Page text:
In my art work, I try to expose the limitations of verbal language by complementing it with complex emotional and visual imagery. My experimental documentary films push the borders between genres, discourses, radicalized identities, psychic states and nations.
I begin my films by immersing myself in a community, asking questions and listening. With Sermons and Sacred Pictures (1989), I returned to my hometown of Memphis, Tennessee in order to piece together a portrait of a person whose historic identity seemed to be tumbling into oblivion. I listened to eleven people as they explored their almost forgotten pool of memories of Reverend L.O. Taylor, an African-American minister who made films in the 1930's and '40's. AVAILABLE FROM WWW.FRIF.COM
In The House of Science: a museum of false facts (1991), I continued using conversations, this time with grown women and young girls from my neighborhood who explored the impact that science and art had on their conceptions of their bodies. AVAILABLE FROM WWW.MICROCINEMA.COM
In the process, I also came to a better understanding of my own teenage fears and awakenings. Which Way Is East (1994) juxtaposes a constantly inquiring camera eye with journal reflections kept by my sister Dana and myself while traveling together through Vietnam. Our conversations with a Hue teacher, a woman in a Cholon temple and a boy on a Danang street reveal to us another side to the Vietnam War, bringing into sharp focus the different experiences of our shared history. AVAILABLE FROM WWW.MICROCINEMA.COM
A Biography of Lilith (1997) weaves together mystical texts from Jewish folklore, interviews, music and poetry as a way of reclaiming a cabalistic parable. The story unravels in fits and starts, like a secret trying to reveal itself, eventually becoming a canvas in which I am able to frame my own role as a mother. AVAILABLE FROM WWW.MICROCINEMA.COM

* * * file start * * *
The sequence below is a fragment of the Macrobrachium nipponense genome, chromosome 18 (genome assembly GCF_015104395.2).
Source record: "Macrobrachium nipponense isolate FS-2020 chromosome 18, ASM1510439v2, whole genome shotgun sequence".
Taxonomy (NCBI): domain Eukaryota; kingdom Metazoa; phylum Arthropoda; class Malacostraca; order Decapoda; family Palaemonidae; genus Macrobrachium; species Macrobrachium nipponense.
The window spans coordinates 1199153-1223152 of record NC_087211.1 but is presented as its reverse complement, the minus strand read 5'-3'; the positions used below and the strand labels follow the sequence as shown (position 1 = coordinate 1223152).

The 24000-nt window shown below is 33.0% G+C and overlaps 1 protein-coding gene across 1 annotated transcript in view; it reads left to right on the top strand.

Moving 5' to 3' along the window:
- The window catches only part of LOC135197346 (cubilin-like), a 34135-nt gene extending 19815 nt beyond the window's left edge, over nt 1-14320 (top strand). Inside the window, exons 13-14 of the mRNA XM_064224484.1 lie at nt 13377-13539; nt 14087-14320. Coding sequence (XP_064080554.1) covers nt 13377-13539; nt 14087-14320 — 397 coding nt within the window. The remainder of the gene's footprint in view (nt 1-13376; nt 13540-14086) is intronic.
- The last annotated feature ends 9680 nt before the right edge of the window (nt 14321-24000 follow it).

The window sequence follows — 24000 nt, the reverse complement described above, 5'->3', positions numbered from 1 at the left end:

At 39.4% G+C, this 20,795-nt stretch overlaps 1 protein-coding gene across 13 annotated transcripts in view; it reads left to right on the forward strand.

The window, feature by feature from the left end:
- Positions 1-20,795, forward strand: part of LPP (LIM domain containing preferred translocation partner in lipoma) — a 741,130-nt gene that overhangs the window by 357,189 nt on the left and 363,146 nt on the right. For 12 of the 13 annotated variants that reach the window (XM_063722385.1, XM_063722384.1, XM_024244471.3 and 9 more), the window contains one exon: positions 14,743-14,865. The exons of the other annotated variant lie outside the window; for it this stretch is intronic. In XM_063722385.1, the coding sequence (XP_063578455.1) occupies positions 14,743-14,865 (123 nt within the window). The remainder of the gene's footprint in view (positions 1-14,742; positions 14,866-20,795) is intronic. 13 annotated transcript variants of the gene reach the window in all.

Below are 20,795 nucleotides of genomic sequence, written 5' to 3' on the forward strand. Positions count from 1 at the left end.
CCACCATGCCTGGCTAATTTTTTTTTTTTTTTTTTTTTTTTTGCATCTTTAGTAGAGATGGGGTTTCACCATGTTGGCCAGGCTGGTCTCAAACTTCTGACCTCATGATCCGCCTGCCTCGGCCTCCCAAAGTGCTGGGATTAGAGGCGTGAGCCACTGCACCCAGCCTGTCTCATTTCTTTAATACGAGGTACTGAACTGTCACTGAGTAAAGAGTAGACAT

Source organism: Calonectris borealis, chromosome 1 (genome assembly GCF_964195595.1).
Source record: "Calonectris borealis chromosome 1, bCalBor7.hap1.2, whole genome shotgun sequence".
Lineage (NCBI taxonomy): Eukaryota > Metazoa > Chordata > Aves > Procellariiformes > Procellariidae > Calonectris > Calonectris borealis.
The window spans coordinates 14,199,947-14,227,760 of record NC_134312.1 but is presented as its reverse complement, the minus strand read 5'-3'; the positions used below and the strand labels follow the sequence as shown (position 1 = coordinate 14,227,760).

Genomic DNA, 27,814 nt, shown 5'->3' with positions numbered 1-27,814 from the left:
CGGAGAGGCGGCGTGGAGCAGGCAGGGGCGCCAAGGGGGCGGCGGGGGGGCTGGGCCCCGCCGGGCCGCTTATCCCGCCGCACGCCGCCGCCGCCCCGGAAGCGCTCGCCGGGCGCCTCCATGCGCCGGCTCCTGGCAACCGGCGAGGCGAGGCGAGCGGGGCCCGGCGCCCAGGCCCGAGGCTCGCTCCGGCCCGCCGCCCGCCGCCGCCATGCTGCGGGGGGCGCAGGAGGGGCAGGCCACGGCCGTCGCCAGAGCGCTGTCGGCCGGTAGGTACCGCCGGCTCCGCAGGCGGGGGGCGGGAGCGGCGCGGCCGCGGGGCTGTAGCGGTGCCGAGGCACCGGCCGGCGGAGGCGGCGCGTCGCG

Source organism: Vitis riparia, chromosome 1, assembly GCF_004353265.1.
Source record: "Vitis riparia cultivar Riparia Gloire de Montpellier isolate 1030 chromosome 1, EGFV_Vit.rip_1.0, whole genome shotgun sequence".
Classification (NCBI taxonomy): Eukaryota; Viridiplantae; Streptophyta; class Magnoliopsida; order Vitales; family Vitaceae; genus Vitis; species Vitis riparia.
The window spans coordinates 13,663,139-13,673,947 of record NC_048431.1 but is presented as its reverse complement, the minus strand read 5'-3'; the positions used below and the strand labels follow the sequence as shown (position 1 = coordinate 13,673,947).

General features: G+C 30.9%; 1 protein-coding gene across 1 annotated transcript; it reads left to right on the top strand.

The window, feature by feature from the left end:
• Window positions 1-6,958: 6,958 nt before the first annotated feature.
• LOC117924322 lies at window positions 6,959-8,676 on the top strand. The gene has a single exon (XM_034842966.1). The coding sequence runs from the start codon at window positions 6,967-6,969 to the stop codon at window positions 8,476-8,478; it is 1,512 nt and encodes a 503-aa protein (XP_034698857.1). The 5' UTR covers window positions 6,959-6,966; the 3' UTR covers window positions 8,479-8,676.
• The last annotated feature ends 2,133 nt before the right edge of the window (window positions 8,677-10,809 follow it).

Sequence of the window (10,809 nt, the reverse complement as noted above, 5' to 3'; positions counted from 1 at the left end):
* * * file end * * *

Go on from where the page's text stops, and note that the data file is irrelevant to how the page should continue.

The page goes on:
In 2001, I completed Investigation of a Flame, an experimental documentary portrait of the Catonsville Nine, a disparate band of Vietnam War protesters who chose to break the law in a defiant, poetic act of civil disobedience. While making this film, I received fellowships from the Maryland Arts Council and the Rockefeller Foundation. AVAILABLE FROM WWW.FRIF.COM
In 2002, I worked with artist Jeanne Finley on The House of Drafts (house-of-drafts.org), an Artslink sponsored collaborative website and videotape produced in Bosnia using epistolary correspondences between fictitious characters who contemplate notions of home and exile. The 1990's war in the Balkans serves as a backdrop all of the stories.
I recently finished States of UnBelonging, another cine-essay on war and its effects on the creative spirit. This time I look at one filmmaker killed in the turmoil of the Middle East. This work was funded by the Jerome Foundation and the New York State Council for the Arts and premiered at the Margaret Mead Film Festival in the Fall of 2005. AVAILABLE FROM LYNNE SACHS DIRECTLY AS OF 2/06.
Born and raised in Memphis, Tennessee, I live with my partner, Mark Street, and our daughters Maya and Noa in Brooklyn, New York. I currently teach a course called Media Mavericks in the film program at New York University. My work is distributed by Women Make Movies, Canyon Cinema, Filmmakers' Cooperative, First Run/Icarus Films and Microcinema.